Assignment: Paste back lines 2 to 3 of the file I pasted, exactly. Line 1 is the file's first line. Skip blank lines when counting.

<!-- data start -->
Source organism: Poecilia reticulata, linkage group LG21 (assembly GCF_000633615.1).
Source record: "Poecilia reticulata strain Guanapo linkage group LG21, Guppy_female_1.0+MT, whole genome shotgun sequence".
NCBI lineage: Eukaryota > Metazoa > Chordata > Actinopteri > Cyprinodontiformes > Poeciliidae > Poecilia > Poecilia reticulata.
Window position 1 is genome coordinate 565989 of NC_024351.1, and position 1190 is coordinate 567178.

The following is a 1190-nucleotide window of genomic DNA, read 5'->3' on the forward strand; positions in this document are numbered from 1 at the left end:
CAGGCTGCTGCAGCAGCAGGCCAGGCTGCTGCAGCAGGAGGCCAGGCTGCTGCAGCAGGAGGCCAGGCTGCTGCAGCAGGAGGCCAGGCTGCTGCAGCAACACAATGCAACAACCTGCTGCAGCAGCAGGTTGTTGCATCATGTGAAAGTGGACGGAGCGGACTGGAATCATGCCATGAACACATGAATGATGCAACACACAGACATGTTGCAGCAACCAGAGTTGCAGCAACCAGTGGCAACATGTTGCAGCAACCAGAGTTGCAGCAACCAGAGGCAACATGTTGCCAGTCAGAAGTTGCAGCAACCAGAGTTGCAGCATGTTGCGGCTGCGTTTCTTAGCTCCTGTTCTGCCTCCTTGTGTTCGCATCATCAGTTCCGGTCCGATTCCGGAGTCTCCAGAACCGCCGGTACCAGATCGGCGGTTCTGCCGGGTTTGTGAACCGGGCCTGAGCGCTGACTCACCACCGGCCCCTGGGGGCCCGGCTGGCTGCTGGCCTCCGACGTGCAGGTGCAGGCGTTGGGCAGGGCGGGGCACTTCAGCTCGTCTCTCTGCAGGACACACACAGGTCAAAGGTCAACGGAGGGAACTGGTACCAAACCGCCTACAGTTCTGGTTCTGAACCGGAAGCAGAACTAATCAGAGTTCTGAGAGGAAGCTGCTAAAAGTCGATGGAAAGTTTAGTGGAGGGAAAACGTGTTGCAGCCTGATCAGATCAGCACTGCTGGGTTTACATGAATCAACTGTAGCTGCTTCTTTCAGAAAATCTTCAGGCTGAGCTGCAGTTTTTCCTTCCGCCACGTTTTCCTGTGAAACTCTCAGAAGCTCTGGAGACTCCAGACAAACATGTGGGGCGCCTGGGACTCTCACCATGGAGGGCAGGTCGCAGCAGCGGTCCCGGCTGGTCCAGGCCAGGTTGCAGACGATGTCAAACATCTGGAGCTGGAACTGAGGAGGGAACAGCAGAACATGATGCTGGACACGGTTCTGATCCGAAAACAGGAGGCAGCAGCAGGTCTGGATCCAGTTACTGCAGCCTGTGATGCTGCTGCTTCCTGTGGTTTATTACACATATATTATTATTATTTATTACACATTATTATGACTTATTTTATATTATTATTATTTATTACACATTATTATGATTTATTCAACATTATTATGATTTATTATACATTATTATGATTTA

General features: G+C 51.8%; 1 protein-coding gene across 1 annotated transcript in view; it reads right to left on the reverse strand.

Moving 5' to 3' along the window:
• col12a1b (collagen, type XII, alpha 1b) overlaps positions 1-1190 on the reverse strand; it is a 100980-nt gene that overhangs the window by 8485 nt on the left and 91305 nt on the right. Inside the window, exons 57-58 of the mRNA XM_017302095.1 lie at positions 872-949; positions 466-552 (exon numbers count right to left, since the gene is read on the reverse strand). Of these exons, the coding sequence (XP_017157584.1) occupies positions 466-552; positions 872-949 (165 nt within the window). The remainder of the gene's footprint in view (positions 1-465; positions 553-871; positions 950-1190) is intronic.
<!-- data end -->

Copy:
Source record: "Poecilia reticulata strain Guanapo linkage group LG21, Guppy_female_1.0+MT, whole genome shotgun sequence".
NCBI lineage: Eukaryota > Metazoa > Chordata > Actinopteri > Cyprinodontiformes > Poeciliidae > Poecilia > Poecilia reticulata.